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Social anxiety, relationships and self-directed behaviour among wild olive baboons

Research output: Contribution to journalArticlepeer-review

DOI

Author(s)

D L Castles, Andrew Whiten, F Aureli

School/Research organisations

Abstract

Self-directed behaviour (SDB) can be used as a behavioural indicator of stress and anxiety in nonhuman primates (Maestripieri et al. 1992, Animal Behaviour, 44, 967-979). We investigated the effect of nearest neighbours' relative dominance status on the SDB of sexually mature female olive baboons, Papio anubis. When the animal nearest to (within 5 m of) a female was a dominant individual, SDB rates (a combined measure of self-scratching, self-grooming, self-touching, body shaking and yawning) increased by ca. 40% over those observed when the nearest neighbour was a subordinate. The results indicate that (1) SDB can be used as a measure of uncertainty during the social interactions of cercopithecine primates and (2) as there was considerable variation in SDB response according to the nature of the dominant individual, SDB can be used to assess relationship security (i.e. the perceived predictability of a relationship for one partner). Finally, in combination with measures of affiliation rate, SDB may provide insight into relationship value. (C) 1999 The Association for the Study of Animal Behaviour.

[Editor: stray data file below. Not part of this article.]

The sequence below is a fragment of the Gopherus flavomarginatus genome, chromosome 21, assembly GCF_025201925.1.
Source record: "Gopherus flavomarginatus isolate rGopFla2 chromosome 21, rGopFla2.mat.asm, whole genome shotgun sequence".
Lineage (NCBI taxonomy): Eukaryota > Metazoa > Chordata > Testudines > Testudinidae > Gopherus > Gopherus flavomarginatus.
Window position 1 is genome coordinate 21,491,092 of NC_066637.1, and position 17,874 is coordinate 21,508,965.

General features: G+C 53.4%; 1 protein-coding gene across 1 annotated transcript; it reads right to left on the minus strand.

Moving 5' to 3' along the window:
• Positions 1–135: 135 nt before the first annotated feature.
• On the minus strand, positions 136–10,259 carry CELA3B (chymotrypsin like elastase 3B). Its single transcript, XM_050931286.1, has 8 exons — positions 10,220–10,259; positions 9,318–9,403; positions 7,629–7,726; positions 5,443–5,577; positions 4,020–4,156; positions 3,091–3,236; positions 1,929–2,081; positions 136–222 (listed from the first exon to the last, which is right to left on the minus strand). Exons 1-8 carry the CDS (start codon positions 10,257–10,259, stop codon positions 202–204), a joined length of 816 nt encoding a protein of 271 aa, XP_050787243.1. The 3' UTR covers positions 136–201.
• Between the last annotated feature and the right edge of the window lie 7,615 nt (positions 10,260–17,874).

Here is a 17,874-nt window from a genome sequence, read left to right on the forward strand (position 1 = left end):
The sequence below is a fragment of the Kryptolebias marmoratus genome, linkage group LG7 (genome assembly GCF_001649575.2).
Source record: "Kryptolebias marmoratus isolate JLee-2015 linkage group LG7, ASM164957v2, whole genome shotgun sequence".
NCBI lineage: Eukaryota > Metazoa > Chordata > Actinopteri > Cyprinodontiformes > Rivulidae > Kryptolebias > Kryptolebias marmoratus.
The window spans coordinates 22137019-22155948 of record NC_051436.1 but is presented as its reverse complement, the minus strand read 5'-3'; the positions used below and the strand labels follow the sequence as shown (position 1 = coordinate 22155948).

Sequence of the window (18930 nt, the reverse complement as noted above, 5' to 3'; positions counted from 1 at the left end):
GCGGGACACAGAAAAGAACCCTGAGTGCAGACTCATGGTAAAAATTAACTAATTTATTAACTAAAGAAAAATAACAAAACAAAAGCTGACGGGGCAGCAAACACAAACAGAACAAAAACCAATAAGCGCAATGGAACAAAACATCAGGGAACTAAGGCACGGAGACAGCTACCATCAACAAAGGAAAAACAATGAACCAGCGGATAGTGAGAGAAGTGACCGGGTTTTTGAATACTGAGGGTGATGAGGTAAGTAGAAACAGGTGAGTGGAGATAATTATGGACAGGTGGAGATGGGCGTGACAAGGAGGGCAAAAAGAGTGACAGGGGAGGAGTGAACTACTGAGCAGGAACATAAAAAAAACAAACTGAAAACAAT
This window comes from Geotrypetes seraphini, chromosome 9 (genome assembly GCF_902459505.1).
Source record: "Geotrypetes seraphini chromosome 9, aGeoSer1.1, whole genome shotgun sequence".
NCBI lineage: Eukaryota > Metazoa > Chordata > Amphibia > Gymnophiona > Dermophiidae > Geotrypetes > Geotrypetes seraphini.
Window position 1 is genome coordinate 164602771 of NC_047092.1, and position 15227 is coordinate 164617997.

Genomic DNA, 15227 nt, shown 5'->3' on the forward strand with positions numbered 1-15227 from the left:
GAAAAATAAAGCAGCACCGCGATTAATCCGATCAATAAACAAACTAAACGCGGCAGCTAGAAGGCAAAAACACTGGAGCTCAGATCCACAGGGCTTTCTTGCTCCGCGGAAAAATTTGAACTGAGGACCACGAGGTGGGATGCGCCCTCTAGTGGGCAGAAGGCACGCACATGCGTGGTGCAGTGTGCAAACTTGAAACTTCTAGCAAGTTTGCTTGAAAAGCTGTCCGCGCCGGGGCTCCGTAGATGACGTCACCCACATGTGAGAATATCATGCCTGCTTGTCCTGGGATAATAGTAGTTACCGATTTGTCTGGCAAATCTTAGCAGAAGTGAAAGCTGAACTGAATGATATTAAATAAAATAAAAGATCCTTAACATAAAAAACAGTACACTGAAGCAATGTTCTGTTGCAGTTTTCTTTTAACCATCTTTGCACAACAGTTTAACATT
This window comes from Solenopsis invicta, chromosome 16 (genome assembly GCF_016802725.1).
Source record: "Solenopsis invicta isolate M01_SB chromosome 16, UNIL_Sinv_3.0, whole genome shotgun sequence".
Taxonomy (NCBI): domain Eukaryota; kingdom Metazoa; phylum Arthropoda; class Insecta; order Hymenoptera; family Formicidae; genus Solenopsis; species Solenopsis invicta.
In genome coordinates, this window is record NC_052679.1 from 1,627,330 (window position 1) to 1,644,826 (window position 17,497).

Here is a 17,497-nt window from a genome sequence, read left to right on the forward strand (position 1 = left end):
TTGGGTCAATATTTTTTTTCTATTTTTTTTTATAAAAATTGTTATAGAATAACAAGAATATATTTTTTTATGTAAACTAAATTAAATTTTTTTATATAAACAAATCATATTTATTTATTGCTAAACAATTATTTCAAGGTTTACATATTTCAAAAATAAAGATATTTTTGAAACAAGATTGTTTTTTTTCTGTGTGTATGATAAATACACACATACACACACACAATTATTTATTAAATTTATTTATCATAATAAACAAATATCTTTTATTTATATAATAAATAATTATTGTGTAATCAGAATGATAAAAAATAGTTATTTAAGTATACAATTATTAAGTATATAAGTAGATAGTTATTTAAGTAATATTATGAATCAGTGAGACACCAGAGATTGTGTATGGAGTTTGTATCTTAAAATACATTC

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Details

Original languageEnglish
Pages (from-to)1207-1215
Number of pages9
JournalAnimal Behaviour
Volume58
Issue number6
DOIs
Publication statusPublished - Dec 1999

    Research areas

  • MACAQUES MACACA-FASCICULARIS, CORONARY HEART-DISEASE, POST-CONFLICT BEHAVIOR, NONHUMAN-PRIMATES, DISPLACEMENT ACTIVITIES, PHOBIC ANXIETY, RECONCILIATION, MONKEYS, PATTERNS, RISK

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